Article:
various artists, |
Blowers from the Balkans
This compilation of various historical recordings of musical ensembles from the Balkans encompasses recordings from 1906 through the mid-1940s and represents a broad range of artists, from the larger band work to the much leaner three-song set of peasant music, which showcases single or doubled vocals, Balkan bagpipes and the nai, or panpipes.
As is usual in these compilations, the quality of sound varies substantially, as the source discs suffer from original technical inadequacies or from subsequent damage down through the years. The good folks at Topic Records have done a splendid job with the insert, giving not only details about the original recordings, but also grouping the program into four broadly defined sets: 1) an opening set of Romanian style music; 2) a short set of peasant music; 3) an eight-song set of Greek clarinet tunes; and 4) a closing five-song set of Greek-Ottoman cafe music, of the sort that gave rise to Rembetika.
Also discussed at some length in the insert is the instrumentation of the region, from the aforementioned nai and bagpipes to the laoto (a long-necked lute), snatouri or tambal (a trapezoidal zither), the Balkan clarinet developed by Iwan Muller (more easily coaxed into the slides characterized by this music and kelzmer), the kaval (an end-blown flute), the defi or daire (a native drum) and the Stroh violin, also known as the viore cu goama, or violin with horn, for the resonator incorporated to give the instrument a bigger "voice" for early recording technologies. As virtually all of this music embodies the dance, rhythms are also discussed, including the haspikos (butcher's dance); the Romanian whirling dance known as the Invertita (in 10/8 time); the Greek Kangeli and Syrtos; the Sarba of Serbian Romania; the Bandits' Dance, or Tsamikos; and the dance of the Zeybek Turks of Anatolia, the Zebkiko.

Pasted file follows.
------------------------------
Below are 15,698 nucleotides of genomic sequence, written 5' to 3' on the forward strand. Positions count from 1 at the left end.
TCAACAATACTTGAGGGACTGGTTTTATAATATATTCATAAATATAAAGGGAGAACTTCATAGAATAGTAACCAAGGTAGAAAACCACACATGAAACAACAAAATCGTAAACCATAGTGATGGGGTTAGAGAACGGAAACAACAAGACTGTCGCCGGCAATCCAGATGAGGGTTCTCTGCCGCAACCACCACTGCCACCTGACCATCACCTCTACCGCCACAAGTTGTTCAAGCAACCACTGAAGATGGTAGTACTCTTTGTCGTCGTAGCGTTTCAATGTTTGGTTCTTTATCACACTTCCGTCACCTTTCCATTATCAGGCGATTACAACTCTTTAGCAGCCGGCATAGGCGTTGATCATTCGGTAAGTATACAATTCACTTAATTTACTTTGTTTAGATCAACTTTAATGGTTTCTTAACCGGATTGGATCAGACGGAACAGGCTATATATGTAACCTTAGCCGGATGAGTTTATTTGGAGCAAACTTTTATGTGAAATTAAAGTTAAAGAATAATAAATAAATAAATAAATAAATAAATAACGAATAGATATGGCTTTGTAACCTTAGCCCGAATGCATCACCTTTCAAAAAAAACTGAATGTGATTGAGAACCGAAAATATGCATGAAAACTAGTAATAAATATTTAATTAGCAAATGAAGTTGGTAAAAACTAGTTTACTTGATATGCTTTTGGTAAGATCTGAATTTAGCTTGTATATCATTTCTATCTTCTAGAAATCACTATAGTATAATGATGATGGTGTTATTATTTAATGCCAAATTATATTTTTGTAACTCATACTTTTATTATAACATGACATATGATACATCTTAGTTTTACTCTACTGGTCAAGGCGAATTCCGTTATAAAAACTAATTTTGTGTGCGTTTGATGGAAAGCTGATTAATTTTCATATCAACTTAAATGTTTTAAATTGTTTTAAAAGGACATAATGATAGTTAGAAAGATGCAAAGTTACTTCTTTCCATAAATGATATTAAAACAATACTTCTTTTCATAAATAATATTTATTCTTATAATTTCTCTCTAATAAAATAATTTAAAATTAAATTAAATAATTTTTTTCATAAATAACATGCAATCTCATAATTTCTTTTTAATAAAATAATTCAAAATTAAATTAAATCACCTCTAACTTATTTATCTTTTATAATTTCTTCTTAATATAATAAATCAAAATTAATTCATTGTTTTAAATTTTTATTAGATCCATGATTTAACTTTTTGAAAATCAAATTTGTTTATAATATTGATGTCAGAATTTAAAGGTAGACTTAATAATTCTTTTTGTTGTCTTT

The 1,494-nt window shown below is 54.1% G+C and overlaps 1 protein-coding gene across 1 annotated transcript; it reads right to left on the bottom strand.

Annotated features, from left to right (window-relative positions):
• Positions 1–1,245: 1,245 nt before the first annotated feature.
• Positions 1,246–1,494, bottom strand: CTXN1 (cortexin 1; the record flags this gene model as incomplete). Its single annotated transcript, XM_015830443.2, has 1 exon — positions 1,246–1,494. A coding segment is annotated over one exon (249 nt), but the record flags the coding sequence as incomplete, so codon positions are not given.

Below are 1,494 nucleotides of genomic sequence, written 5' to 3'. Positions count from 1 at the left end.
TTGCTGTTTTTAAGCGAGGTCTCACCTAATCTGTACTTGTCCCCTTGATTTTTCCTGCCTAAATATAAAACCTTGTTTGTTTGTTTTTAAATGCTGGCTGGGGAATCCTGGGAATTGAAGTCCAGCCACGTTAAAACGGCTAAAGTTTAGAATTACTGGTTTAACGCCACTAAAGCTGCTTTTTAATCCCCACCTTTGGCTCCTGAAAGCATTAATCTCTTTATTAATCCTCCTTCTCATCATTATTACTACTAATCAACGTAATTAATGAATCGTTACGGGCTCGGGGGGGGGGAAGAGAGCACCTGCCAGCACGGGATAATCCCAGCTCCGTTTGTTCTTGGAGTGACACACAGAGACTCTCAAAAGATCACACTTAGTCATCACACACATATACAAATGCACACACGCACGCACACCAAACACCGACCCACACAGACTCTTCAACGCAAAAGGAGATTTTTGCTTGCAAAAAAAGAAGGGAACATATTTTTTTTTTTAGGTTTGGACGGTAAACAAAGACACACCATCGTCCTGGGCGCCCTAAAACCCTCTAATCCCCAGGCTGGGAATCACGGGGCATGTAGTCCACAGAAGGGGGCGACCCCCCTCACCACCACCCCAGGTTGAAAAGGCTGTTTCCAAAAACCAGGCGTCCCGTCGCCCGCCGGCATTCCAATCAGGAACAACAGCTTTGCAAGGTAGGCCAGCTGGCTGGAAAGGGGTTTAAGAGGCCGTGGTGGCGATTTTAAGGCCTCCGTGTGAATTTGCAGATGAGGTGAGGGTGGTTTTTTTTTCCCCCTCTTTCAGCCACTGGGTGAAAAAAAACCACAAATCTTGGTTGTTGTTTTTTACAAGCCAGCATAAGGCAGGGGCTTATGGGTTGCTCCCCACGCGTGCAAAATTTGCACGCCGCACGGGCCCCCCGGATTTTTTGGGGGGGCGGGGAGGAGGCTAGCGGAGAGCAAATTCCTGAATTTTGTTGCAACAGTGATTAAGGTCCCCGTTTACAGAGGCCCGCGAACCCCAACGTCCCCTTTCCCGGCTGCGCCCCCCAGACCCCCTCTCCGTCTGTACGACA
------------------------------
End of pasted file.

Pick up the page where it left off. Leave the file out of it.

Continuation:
Though there are 25 songs on the disc, a handful are worthy of special mention. The oldest of the tunes, the robust "Dura, Dura" from the Romanian set, dates from 1906. It features a spirited vocal, and a large instrumental accompaniment. Though all three of the songs in the peasant set are splendid, the set piece is a 7/8 dance showcasing the bagpipe, recorded in Sofia in 1927, and carrying the impressive title, "Last Night the Infidel Turks Passed Through the Village." The following Greek clarinet set offers the Kangeli dance tune "Mint & Basil," whose spirited rendition rises above a substantial loss of high-end audio signal. The highlight of the disc, "Old Klephts," is framed by sonorous and swirling percussion, and progresses through time signatures from 6/4 to 4/4; it is also lengthy for it era, clocking in at nearly four minutes long.
The final set closes strongly, with the "Zebekiko Aptaliko" from 1920 featuring a driving dromos/cimbalom (hammered dulcimer on steroids) duel; this is followed by "The Water is Tsirgiotic," an emigree tune from the 1920s which atypically showcases the female vocal stylings of Kyria Koula. The final selection, "Uncle Yiannis," is another high point, a rapid Zebekiko tune featuring an instrumental trade-off between accordion and clarinet, punctuated by a rather martial drum holding the rhythm in check.
This, then, is an excellent introduction to the Balkan music of the first third of the 20th century, a period in which the oral traditions that had delivered these tunes to an increasingly modern world were still strong, and the cultures they served still vital. As such, these are musical windows into the lives of people who are now largely relegated to the past, though their vibrant music lives on, to be cherished and enjoyed for generations to come.
by Gilbert Head